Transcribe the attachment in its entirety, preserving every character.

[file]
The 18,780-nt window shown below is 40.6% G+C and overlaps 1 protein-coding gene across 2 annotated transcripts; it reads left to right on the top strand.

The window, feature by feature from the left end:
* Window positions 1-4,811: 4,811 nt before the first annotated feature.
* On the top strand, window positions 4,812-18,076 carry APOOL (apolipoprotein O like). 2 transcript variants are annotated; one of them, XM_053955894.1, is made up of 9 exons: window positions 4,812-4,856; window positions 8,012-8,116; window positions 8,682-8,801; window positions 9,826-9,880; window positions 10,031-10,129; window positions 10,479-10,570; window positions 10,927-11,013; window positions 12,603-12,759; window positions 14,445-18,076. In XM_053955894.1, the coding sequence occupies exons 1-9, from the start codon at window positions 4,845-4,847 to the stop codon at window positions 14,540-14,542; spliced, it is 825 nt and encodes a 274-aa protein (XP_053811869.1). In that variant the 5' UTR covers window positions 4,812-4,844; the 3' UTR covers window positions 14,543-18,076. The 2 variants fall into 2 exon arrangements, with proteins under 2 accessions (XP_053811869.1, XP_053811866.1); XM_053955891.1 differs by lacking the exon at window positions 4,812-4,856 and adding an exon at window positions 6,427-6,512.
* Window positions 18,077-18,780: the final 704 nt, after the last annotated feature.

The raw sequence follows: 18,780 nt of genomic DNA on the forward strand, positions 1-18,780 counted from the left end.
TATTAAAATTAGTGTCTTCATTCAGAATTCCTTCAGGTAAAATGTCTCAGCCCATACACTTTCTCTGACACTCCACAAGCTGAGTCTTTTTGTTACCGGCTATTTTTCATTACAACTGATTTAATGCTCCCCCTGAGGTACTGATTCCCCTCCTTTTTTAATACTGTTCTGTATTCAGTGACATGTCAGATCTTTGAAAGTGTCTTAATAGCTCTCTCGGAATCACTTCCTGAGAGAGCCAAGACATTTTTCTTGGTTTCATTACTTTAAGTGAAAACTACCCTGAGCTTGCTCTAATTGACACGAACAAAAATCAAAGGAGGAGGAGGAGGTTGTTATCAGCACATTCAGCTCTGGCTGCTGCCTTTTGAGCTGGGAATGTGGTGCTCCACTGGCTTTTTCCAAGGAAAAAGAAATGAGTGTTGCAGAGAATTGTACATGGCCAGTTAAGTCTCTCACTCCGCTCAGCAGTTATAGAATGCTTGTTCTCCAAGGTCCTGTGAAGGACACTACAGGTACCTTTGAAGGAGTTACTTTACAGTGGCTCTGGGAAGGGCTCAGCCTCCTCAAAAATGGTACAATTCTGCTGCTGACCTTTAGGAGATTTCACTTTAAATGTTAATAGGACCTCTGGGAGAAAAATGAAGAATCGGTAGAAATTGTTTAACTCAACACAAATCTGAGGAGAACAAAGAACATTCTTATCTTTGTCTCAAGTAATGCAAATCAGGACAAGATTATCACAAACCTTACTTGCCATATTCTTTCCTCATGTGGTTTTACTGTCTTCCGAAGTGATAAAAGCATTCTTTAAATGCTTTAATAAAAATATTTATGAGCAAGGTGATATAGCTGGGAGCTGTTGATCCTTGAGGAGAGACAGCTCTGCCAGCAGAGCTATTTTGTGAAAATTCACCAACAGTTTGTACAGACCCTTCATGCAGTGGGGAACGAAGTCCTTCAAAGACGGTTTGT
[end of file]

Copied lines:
The 18,780-nt window shown below is 40.6% G+C and overlaps 1 protein-coding gene across 2 annotated transcripts; it reads left to right on the top strand.

The window, feature by feature from the left end:
* Window positions 1-4,811: 4,811 nt before the first annotated feature.
* On the top strand, window positions 4,812-18,076 carry APOOL (apolipoprotein O like). 2 transcript variants are annotated; one of them, XM_053955894.1, is made up of 9 exons: window positions 4,812-4,856; window positions 8,012-8,116; window positions 8,682-8,801; window positions 9,826-9,880; window positions 10,031-10,129; window positions 10,479-10,570; window positions 10,927-11,013; window positions 12,603-12,759; window positions 14,445-18,076. In XM_053955894.1, the coding sequence occupies exons 1-9, from the start codon at window positions 4,845-4,847 to the stop codon at window positions 14,540-14,542; spliced, it is 825 nt and encodes a 274-aa protein (XP_053811869.1). In that variant the 5' UTR covers window positions 4,812-4,844; the 3' UTR covers window positions 14,543-18,076. The 2 variants fall into 2 exon arrangements, with proteins under 2 accessions (XP_053811869.1, XP_053811866.1); XM_053955891.1 differs by lacking the exon at window positions 4,812-4,856 and adding an exon at window positions 6,427-6,512.
* Window positions 18,077-18,780: the final 704 nt, after the last annotated feature.

The raw sequence follows: 18,780 nt of genomic DNA on the forward strand, positions 1-18,780 counted from the left end.
TATTAAAATTAGTGTCTTCATTCAGAATTCCTTCAGGTAAAATGTCTCAGCCCATACACTTTCTCTGACACTCCACAAGCTGAGTCTTTTTGTTACCGGCTATTTTTCATTACAACTGATTTAATGCTCCCCCTGAGGTACTGATTCCCCTCCTTTTTTAATACTGTTCTGTATTCAGTGACATGTCAGATCTTTGAAAGTGTCTTAATAGCTCTCTCGGAATCACTTCCTGAGAGAGCCAAGACATTTTTCTTGGTTTCATTACTTTAAGTGAAAACTACCCTGAGCTTGCTCTAATTGACACGAACAAAAATCAAAGGAGGAGGAGGAGGTTGTTATCAGCACATTCAGCTCTGGCTGCTGCCTTTTGAGCTGGGAATGTGGTGCTCCACTGGCTTTTTCCAAGGAAAAAGAAATGAGTGTTGCAGAGAATTGTACATGGCCAGTTAAGTCTCTCACTCCGCTCAGCAGTTATAGAATGCTTGTTCTCCAAGGTCCTGTGAAGGACACTACAGGTACCTTTGAAGGAGTTACTTTACAGTGGCTCTGGGAAGGGCTCAGCCTCCTCAAAAATGGTACAATTCTGCTGCTGACCTTTAGGAGATTTCACTTTAAATGTTAATAGGACCTCTGGGAGAAAAATGAAGAATCGGTAGAAATTGTTTAACTCAACACAAATCTGAGGAGAACAAAGAACATTCTTATCTTTGTCTCAAGTAATGCAAATCAGGACAAGATTATCACAAACCTTACTTGCCATATTCTTTCCTCATGTGGTTTTACTGTCTTCCGAAGTGATAAAAGCATTCTTTAAATGCTTTAATAAAAATATTTATGAGCAAGGTGATATAGCTGGGAGCTGTTGATCCTTGAGGAGAGACAGCTCTGCCAGCAGAGCTATTTTGTGAAAATTCACCAACAGTTTGTACAGACCCTTCATGCAGTGGGGAACGAAGTCCTTCAAAGACGGTTTGT